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Br J Pharmacol. 2008 Jun;154(3):542-56. doi: 10.1038/bjp.2008.99. Epub 2008 Mar 31.

Growth hormone, IGF-I and insulin and their abuse in sport.

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  • 1School of Medicine, University of Southampton, Southampton, UK. R.I.G.Holt@soton.ac.uk

Abstract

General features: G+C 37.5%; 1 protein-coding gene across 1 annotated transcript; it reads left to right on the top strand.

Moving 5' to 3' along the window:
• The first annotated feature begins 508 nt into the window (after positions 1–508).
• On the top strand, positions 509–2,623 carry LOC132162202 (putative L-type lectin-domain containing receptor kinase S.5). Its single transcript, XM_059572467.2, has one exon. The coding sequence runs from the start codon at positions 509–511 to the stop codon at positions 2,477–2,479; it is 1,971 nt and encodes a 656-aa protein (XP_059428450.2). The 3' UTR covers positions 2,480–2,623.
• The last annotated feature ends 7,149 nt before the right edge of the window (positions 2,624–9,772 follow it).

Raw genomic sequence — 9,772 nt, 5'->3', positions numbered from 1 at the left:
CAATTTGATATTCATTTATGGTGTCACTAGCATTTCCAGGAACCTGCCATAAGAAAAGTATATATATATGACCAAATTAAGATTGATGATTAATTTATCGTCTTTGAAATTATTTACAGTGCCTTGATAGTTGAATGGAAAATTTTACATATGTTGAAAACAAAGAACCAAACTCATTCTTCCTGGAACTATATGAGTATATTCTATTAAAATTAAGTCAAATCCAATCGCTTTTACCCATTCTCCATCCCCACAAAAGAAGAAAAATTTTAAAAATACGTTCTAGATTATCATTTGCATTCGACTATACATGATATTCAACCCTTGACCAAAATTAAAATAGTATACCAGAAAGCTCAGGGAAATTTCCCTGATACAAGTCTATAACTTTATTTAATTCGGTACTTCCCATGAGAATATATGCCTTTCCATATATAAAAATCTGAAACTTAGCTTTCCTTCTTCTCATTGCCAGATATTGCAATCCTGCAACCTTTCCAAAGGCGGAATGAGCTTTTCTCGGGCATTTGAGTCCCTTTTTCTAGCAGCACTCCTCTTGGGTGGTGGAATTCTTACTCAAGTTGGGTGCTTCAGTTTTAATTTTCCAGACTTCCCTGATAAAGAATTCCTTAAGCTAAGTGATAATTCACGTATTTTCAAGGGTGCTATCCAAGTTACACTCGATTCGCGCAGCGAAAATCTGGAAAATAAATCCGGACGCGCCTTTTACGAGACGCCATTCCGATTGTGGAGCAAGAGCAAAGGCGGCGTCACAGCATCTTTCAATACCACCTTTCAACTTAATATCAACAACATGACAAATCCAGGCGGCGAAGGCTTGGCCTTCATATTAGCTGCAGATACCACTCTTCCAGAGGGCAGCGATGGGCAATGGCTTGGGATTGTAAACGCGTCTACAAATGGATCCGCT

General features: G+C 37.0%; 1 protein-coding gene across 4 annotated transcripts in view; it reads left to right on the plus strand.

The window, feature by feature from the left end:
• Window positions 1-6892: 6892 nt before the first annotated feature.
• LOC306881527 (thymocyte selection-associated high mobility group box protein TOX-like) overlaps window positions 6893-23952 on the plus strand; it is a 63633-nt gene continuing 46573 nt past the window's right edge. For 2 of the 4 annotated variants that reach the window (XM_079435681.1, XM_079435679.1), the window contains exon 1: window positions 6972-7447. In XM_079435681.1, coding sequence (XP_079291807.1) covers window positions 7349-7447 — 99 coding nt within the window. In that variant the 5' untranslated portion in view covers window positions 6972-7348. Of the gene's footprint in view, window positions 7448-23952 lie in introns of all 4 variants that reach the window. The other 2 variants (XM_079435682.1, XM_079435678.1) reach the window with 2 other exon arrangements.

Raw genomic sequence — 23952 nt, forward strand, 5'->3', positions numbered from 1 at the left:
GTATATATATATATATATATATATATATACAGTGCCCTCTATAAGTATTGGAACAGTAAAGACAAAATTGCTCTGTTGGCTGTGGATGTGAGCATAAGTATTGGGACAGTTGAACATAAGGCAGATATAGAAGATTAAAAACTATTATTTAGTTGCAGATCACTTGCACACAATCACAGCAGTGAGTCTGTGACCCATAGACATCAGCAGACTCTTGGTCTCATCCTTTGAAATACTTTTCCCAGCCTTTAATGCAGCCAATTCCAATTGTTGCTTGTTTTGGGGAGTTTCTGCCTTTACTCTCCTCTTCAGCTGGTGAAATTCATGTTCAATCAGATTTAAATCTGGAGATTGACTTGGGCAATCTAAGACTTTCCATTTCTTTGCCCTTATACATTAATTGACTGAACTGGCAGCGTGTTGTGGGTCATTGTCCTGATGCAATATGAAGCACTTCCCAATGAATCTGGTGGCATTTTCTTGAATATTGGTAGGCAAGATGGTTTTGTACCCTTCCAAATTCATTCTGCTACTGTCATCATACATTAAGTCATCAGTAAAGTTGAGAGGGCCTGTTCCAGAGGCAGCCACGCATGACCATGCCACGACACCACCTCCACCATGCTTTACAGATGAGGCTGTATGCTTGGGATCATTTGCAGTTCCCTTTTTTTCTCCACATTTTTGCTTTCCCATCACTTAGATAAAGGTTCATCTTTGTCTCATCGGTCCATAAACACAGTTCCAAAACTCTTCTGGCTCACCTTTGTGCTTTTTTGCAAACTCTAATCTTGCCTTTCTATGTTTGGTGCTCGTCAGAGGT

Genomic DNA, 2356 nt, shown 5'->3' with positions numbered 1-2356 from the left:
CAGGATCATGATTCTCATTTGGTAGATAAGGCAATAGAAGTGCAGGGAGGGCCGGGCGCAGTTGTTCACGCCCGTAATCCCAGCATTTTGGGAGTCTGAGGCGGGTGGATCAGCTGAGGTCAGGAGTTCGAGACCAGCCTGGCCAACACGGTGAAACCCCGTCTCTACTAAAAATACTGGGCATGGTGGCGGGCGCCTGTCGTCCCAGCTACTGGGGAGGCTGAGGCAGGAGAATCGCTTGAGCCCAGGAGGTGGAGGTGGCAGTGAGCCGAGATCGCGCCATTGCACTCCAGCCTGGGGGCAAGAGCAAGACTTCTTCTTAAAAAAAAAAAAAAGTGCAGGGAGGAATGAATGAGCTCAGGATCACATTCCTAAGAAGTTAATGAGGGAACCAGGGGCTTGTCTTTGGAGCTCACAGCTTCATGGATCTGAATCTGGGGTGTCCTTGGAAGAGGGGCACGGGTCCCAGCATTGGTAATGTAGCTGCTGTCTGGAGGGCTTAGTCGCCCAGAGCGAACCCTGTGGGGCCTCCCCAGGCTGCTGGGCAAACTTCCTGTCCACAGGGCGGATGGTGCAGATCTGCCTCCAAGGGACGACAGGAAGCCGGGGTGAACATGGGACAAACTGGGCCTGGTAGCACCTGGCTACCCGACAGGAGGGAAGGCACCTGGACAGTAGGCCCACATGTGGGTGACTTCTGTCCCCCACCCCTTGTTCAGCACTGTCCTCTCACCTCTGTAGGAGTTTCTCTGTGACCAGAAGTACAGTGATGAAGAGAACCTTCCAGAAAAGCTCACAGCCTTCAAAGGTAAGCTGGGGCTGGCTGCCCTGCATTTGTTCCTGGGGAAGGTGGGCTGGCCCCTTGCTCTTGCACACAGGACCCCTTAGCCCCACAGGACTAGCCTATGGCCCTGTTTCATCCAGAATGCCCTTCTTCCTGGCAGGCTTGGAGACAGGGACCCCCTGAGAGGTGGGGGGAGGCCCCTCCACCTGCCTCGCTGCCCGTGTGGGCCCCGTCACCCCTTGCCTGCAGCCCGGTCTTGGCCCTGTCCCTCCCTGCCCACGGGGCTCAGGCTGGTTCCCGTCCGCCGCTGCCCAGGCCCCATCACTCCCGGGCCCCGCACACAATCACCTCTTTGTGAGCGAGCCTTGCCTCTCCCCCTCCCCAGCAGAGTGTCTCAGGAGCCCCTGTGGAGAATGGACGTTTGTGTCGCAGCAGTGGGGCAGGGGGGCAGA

There is widespread anecdotal evidence that growth hormone (GH) is used by athletes for its anabolic and lipolytic properties. Although there is little evidence that GH improves performance in young healthy adults, randomized controlled studies carried out so far are inadequately designed to demonstrate this, not least because GH is often abused in combination with anabolic steroids and insulin. Some of the anabolic actions of GH are mediated through the generation of insulin-like growth factor-I (IGF-I), and it is believed that this is also being abused. Athletes are exposing themselves to potential harm by self-administering large doses of GH, IGF-I and insulin. The effects of excess GH are exemplified by acromegaly. IGF-I may mediate and cause some of these changes, but in addition, IGF-I may lead to profound hypoglycaemia, as indeed can insulin. Although GH is on the World Anti-doping Agency list of banned substances, the detection of abuse with GH is challenging. Two approaches have been developed to detect GH abuse. The first is based on an assessment of the effect of exogenous recombinant human GH on pituitary GH isoforms and the second is based on the measurement of markers of GH action. As a result, GH abuse can be detected with reasonable sensitivity and specificity. Testing for IGF-I and insulin is in its infancy, but the measurement of markers of GH action may also detect IGF-I usage, while urine mass spectroscopy has begun to identify the use of insulin analogues.

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